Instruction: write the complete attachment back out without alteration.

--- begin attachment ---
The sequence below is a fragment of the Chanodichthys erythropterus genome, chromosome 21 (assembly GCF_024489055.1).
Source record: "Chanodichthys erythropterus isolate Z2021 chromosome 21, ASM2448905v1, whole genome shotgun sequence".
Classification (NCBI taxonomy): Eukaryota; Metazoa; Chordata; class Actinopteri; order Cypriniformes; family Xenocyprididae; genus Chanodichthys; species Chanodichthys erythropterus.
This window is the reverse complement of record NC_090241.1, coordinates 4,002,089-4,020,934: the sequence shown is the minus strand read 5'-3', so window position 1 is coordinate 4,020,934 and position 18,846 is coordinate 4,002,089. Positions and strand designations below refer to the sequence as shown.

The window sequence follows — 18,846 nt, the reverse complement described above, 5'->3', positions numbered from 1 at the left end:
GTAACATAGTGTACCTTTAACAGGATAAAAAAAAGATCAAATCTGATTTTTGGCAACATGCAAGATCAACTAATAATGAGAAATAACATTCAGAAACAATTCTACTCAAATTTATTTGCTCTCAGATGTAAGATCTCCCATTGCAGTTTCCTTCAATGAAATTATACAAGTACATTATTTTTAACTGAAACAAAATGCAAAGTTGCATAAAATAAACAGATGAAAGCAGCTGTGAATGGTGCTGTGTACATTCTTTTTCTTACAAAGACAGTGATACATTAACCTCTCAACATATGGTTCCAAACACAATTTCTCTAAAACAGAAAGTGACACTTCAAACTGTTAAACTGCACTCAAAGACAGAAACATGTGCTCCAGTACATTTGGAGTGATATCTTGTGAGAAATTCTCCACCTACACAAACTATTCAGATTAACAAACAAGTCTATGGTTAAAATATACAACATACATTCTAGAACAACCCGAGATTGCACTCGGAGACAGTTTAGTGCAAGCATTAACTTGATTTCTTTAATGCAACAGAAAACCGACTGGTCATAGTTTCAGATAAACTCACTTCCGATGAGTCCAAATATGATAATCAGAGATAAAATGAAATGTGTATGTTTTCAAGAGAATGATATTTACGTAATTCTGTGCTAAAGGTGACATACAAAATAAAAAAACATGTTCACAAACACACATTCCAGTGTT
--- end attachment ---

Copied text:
The sequence below is a fragment of the Chanodichthys erythropterus genome, chromosome 21 (assembly GCF_024489055.1).
Source record: "Chanodichthys erythropterus isolate Z2021 chromosome 21, ASM2448905v1, whole genome shotgun sequence".
Classification (NCBI taxonomy): Eukaryota; Metazoa; Chordata; class Actinopteri; order Cypriniformes; family Xenocyprididae; genus Chanodichthys; species Chanodichthys erythropterus.
This window is the reverse complement of record NC_090241.1, coordinates 4,002,089-4,020,934: the sequence shown is the minus strand read 5'-3', so window position 1 is coordinate 4,020,934 and position 18,846 is coordinate 4,002,089. Positions and strand designations below refer to the sequence as shown.

The window sequence follows — 18,846 nt, the reverse complement described above, 5'->3', positions numbered from 1 at the left end:
GTAACATAGTGTACCTTTAACAGGATAAAAAAAAGATCAAATCTGATTTTTGGCAACATGCAAGATCAACTAATAATGAGAAATAACATTCAGAAACAATTCTACTCAAATTTATTTGCTCTCAGATGTAAGATCTCCCATTGCAGTTTCCTTCAATGAAATTATACAAGTACATTATTTTTAACTGAAACAAAATGCAAAGTTGCATAAAATAAACAGATGAAAGCAGCTGTGAATGGTGCTGTGTACATTCTTTTTCTTACAAAGACAGTGATACATTAACCTCTCAACATATGGTTCCAAACACAATTTCTCTAAAACAGAAAGTGACACTTCAAACTGTTAAACTGCACTCAAAGACAGAAACATGTGCTCCAGTACATTTGGAGTGATATCTTGTGAGAAATTCTCCACCTACACAAACTATTCAGATTAACAAACAAGTCTATGGTTAAAATATACAACATACATTCTAGAACAACCCGAGATTGCACTCGGAGACAGTTTAGTGCAAGCATTAACTTGATTTCTTTAATGCAACAGAAAACCGACTGGTCATAGTTTCAGATAAACTCACTTCCGATGAGTCCAAATATGATAATCAGAGATAAAATGAAATGTGTATGTTTTCAAGAGAATGATATTTACGTAATTCTGTGCTAAAGGTGACATACAAAATAAAAAAACATGTTCACAAACACACATTCCAGTGTT